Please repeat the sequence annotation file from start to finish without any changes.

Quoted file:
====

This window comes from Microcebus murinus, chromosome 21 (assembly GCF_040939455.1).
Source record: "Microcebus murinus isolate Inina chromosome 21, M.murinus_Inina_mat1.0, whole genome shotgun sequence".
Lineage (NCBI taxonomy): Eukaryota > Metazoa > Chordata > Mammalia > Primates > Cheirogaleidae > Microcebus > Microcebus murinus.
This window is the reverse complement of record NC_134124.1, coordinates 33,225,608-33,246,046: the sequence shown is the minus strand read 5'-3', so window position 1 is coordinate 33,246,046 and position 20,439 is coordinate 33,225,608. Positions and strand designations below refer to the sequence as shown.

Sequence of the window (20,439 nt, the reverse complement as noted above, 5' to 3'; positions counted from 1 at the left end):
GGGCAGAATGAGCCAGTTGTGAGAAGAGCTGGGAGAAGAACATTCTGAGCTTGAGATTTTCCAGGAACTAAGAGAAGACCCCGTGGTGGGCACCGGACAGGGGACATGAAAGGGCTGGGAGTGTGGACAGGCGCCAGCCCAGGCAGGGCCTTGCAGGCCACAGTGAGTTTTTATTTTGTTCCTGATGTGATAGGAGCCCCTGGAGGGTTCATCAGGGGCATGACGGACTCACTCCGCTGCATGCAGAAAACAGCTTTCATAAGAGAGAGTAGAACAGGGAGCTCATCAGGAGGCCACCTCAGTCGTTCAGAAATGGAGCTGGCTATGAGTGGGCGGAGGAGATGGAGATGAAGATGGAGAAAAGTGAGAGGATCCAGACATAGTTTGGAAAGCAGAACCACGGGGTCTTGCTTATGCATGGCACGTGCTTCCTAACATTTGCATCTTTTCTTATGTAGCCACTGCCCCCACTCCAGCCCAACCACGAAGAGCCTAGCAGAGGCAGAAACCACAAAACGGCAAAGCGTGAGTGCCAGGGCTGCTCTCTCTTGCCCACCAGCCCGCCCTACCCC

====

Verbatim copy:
This window comes from Microcebus murinus, chromosome 21 (assembly GCF_040939455.1).
Source record: "Microcebus murinus isolate Inina chromosome 21, M.murinus_Inina_mat1.0, whole genome shotgun sequence".
Lineage (NCBI taxonomy): Eukaryota > Metazoa > Chordata > Mammalia > Primates > Cheirogaleidae > Microcebus > Microcebus murinus.
This window is the reverse complement of record NC_134124.1, coordinates 33,225,608-33,246,046: the sequence shown is the minus strand read 5'-3', so window position 1 is coordinate 33,246,046 and position 20,439 is coordinate 33,225,608. Positions and strand designations below refer to the sequence as shown.

Sequence of the window (20,439 nt, the reverse complement as noted above, 5' to 3'; positions counted from 1 at the left end):
GGGCAGAATGAGCCAGTTGTGAGAAGAGCTGGGAGAAGAACATTCTGAGCTTGAGATTTTCCAGGAACTAAGAGAAGACCCCGTGGTGGGCACCGGACAGGGGACATGAAAGGGCTGGGAGTGTGGACAGGCGCCAGCCCAGGCAGGGCCTTGCAGGCCACAGTGAGTTTTTATTTTGTTCCTGATGTGATAGGAGCCCCTGGAGGGTTCATCAGGGGCATGACGGACTCACTCCGCTGCATGCAGAAAACAGCTTTCATAAGAGAGAGTAGAACAGGGAGCTCATCAGGAGGCCACCTCAGTCGTTCAGAAATGGAGCTGGCTATGAGTGGGCGGAGGAGATGGAGATGAAGATGGAGAAAAGTGAGAGGATCCAGACATAGTTTGGAAAGCAGAACCACGGGGTCTTGCTTATGCATGGCACGTGCTTCCTAACATTTGCATCTTTTCTTATGTAGCCACTGCCCCCACTCCAGCCCAACCACGAAGAGCCTAGCAGAGGCAGAAACCACAAAACGGCAAAGCGTGAGTGCCAGGGCTGCTCTCTCTTGCCCACCAGCCCGCCCTACCCC